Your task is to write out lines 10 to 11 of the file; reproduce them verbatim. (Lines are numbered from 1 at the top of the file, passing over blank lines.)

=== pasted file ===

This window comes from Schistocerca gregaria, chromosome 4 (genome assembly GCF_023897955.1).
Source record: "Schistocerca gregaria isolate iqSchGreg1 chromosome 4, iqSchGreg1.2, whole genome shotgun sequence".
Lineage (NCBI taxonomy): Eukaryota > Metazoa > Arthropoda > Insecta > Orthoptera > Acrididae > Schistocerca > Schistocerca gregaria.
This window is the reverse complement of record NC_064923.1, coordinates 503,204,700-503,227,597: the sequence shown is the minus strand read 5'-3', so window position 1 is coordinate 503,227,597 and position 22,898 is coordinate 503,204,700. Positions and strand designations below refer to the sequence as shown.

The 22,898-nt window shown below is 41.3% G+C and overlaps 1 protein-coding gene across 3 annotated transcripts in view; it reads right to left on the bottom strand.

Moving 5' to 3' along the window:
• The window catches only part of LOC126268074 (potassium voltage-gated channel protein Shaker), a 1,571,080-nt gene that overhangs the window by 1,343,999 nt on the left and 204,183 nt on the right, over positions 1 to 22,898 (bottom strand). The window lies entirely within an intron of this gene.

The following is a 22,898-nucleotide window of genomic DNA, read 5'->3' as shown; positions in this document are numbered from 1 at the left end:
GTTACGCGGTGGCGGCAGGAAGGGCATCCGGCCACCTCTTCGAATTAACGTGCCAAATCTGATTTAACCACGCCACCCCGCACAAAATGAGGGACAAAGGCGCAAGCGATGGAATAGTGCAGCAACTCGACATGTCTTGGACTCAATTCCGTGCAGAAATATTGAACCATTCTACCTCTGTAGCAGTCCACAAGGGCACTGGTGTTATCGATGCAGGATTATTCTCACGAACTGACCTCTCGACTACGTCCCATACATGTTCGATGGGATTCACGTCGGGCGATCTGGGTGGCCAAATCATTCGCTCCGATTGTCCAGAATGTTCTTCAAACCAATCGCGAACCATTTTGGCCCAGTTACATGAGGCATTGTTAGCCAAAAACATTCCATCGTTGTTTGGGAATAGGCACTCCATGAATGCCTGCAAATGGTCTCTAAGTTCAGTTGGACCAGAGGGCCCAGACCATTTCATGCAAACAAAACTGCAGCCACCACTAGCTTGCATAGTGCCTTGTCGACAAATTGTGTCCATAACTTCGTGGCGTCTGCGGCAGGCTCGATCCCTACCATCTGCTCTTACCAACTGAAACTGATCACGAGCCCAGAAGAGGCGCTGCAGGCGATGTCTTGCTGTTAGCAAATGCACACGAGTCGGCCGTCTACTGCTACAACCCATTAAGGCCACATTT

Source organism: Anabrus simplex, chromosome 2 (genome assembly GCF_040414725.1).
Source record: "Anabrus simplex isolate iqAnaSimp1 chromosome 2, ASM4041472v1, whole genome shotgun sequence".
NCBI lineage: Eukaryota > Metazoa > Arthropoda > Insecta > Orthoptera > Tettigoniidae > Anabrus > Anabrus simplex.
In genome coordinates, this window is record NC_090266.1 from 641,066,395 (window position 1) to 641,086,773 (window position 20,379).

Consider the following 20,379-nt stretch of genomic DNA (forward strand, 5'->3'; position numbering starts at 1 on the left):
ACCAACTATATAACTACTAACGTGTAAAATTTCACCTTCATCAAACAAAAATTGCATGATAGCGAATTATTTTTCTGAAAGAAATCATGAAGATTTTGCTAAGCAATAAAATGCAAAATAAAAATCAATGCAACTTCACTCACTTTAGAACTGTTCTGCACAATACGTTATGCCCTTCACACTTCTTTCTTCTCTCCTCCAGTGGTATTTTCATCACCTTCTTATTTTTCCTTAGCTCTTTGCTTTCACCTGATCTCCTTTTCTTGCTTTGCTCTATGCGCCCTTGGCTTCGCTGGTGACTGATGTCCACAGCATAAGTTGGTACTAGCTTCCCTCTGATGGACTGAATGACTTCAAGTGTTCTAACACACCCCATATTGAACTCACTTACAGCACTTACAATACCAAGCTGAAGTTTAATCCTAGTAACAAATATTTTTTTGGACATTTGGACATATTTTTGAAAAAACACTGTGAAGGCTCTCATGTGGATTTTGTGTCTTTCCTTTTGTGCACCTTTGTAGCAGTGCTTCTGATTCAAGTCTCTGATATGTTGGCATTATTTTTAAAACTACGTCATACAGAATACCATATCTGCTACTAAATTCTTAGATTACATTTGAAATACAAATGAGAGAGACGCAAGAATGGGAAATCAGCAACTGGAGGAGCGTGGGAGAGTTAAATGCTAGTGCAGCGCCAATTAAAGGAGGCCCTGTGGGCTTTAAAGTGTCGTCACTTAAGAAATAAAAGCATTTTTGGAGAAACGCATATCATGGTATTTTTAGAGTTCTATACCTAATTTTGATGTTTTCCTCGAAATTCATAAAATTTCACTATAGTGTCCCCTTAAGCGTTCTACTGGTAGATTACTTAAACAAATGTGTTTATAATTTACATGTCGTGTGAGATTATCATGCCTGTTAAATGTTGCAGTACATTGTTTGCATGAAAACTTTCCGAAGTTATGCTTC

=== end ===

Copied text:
Source organism: Anabrus simplex, chromosome 2 (genome assembly GCF_040414725.1).
Source record: "Anabrus simplex isolate iqAnaSimp1 chromosome 2, ASM4041472v1, whole genome shotgun sequence".